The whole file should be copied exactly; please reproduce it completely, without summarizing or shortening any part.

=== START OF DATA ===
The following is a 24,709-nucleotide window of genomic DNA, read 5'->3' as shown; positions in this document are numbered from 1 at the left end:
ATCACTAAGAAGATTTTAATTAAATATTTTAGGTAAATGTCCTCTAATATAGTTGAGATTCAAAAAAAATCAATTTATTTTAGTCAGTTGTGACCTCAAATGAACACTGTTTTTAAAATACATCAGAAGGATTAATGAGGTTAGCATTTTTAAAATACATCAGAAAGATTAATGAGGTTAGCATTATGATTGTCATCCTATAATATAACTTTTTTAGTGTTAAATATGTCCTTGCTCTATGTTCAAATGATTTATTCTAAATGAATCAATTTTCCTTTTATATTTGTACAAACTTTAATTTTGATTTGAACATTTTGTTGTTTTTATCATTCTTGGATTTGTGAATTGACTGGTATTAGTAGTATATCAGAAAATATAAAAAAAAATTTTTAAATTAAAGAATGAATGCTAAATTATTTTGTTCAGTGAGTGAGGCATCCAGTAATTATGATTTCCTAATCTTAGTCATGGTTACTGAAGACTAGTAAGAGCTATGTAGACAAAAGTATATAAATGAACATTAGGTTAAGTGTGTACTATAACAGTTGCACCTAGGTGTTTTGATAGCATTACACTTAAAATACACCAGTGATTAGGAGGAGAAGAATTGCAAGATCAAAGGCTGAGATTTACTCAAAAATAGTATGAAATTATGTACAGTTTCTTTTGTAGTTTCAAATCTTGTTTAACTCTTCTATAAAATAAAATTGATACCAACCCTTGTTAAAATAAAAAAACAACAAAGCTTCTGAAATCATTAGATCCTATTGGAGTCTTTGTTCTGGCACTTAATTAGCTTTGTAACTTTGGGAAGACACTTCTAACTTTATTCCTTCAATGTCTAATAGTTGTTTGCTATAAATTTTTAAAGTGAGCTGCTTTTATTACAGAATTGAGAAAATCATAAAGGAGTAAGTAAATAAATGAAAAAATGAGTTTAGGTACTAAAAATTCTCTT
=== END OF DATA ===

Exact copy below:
The following is a 24,709-nucleotide window of genomic DNA, read 5'->3' as shown; positions in this document are numbered from 1 at the left end:
ATCACTAAGAAGATTTTAATTAAATATTTTAGGTAAATGTCCTCTAATATAGTTGAGATTCAAAAAAAATCAATTTATTTTAGTCAGTTGTGACCTCAAATGAACACTGTTTTTAAAATACATCAGAAGGATTAATGAGGTTAGCATTTTTAAAATACATCAGAAAGATTAATGAGGTTAGCATTATGATTGTCATCCTATAATATAACTTTTTTAGTGTTAAATATGTCCTTGCTCTATGTTCAAATGATTTATTCTAAATGAATCAATTTTCCTTTTATATTTGTACAAACTTTAATTTTGATTTGAACATTTTGTTGTTTTTATCATTCTTGGATTTGTGAATTGACTGGTATTAGTAGTATATCAGAAAATATAAAAAAAAATTTTTAAATTAAAGAATGAATGCTAAATTATTTTGTTCAGTGAGTGAGGCATCCAGTAATTATGATTTCCTAATCTTAGTCATGGTTACTGAAGACTAGTAAGAGCTATGTAGACAAAAGTATATAAATGAACATTAGGTTAAGTGTGTACTATAACAGTTGCACCTAGGTGTTTTGATAGCATTACACTTAAAATACACCAGTGATTAGGAGGAGAAGAATTGCAAGATCAAAGGCTGAGATTTACTCAAAAATAGTATGAAATTATGTACAGTTTCTTTTGTAGTTTCAAATCTTGTTTAACTCTTCTATAAAATAAAATTGATACCAACCCTTGTTAAAATAAAAAAACAACAAAGCTTCTGAAATCATTAGATCCTATTGGAGTCTTTGTTCTGGCACTTAATTAGCTTTGTAACTTTGGGAAGACACTTCTAACTTTATTCCTTCAATGTCTAATAGTTGTTTGCTATAAATTTTTAAAGTGAGCTGCTTTTATTACAGAATTGAGAAAATCATAAAGGAGTAAGTAAATAAATGAAAAAATGAGTTTAGGTACTAAAAATTCTCTT